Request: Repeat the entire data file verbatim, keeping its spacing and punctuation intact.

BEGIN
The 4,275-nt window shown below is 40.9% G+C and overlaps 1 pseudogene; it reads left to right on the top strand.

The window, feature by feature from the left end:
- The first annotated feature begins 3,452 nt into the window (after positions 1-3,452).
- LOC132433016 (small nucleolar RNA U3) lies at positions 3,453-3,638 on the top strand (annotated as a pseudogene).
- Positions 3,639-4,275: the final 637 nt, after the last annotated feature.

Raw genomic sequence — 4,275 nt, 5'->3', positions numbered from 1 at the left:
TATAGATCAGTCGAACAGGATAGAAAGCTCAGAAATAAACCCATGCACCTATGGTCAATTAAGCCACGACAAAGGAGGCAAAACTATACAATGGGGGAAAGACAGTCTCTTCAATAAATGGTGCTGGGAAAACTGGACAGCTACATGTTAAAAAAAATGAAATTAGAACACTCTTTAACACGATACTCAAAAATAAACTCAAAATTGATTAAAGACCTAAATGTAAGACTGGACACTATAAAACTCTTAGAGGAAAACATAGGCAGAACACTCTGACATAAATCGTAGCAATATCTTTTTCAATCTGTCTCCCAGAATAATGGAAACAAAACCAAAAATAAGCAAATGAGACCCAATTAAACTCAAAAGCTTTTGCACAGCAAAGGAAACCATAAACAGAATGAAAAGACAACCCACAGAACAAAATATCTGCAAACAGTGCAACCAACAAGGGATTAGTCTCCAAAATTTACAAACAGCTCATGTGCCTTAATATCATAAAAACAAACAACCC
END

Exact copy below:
The 4,275-nt window shown below is 40.9% G+C and overlaps 1 pseudogene; it reads left to right on the top strand.

The window, feature by feature from the left end:
- The first annotated feature begins 3,452 nt into the window (after positions 1-3,452).
- LOC132433016 (small nucleolar RNA U3) lies at positions 3,453-3,638 on the top strand (annotated as a pseudogene).
- Positions 3,639-4,275: the final 637 nt, after the last annotated feature.

Raw genomic sequence — 4,275 nt, 5'->3', positions numbered from 1 at the left:
TATAGATCAGTCGAACAGGATAGAAAGCTCAGAAATAAACCCATGCACCTATGGTCAATTAAGCCACGACAAAGGAGGCAAAACTATACAATGGGGGAAAGACAGTCTCTTCAATAAATGGTGCTGGGAAAACTGGACAGCTACATGTTAAAAAAAATGAAATTAGAACACTCTTTAACACGATACTCAAAAATAAACTCAAAATTGATTAAAGACCTAAATGTAAGACTGGACACTATAAAACTCTTAGAGGAAAACATAGGCAGAACACTCTGACATAAATCGTAGCAATATCTTTTTCAATCTGTCTCCCAGAATAATGGAAACAAAACCAAAAATAAGCAAATGAGACCCAATTAAACTCAAAAGCTTTTGCACAGCAAAGGAAACCATAAACAGAATGAAAAGACAACCCACAGAACAAAATATCTGCAAACAGTGCAACCAACAAGGGATTAGTCTCCAAAATTTACAAACAGCTCATGTGCCTTAATATCATAAAAACAAACAACCC